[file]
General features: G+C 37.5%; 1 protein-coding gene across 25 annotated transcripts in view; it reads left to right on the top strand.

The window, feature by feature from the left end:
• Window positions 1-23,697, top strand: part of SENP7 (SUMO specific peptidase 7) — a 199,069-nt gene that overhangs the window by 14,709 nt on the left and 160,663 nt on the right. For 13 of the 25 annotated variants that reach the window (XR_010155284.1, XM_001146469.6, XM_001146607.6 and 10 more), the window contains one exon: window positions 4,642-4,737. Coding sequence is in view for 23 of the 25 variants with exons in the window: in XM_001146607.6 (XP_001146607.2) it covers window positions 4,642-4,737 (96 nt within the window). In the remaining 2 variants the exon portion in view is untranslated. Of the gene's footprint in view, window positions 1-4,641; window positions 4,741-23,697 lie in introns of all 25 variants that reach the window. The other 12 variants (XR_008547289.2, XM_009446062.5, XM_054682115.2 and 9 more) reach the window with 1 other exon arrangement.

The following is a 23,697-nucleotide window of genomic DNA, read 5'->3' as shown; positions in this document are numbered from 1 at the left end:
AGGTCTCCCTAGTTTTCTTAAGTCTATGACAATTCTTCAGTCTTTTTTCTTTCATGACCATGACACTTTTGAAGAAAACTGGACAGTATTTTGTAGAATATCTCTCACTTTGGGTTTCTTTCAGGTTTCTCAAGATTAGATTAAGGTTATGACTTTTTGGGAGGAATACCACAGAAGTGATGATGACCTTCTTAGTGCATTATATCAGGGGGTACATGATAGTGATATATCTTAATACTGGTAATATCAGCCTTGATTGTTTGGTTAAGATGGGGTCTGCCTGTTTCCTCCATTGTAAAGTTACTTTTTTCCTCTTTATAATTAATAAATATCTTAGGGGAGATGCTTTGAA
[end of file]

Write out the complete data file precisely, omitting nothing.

General features: G+C 37.5%; 1 protein-coding gene across 25 annotated transcripts in view; it reads left to right on the top strand.

The window, feature by feature from the left end:
• Window positions 1-23,697, top strand: part of SENP7 (SUMO specific peptidase 7) — a 199,069-nt gene that overhangs the window by 14,709 nt on the left and 160,663 nt on the right. For 13 of the 25 annotated variants that reach the window (XR_010155284.1, XM_001146469.6, XM_001146607.6 and 10 more), the window contains one exon: window positions 4,642-4,737. Coding sequence is in view for 23 of the 25 variants with exons in the window: in XM_001146607.6 (XP_001146607.2) it covers window positions 4,642-4,737 (96 nt within the window). In the remaining 2 variants the exon portion in view is untranslated. Of the gene's footprint in view, window positions 1-4,641; window positions 4,741-23,697 lie in introns of all 25 variants that reach the window. The other 12 variants (XR_008547289.2, XM_009446062.5, XM_054682115.2 and 9 more) reach the window with 1 other exon arrangement.

The following is a 23,697-nucleotide window of genomic DNA, read 5'->3' as shown; positions in this document are numbered from 1 at the left end:
AGGTCTCCCTAGTTTTCTTAAGTCTATGACAATTCTTCAGTCTTTTTTCTTTCATGACCATGACACTTTTGAAGAAAACTGGACAGTATTTTGTAGAATATCTCTCACTTTGGGTTTCTTTCAGGTTTCTCAAGATTAGATTAAGGTTATGACTTTTTGGGAGGAATACCACAGAAGTGATGATGACCTTCTTAGTGCATTATATCAGGGGGTACATGATAGTGATATATCTTAATACTGGTAATATCAGCCTTGATTGTTTGGTTAAGATGGGGTCTGCCTGTTTCCTCCATTGTAAAGTTACTTTTTTCCTCTTTATAATTAATAAATATCTTAGGGGAGATGCTTTGAA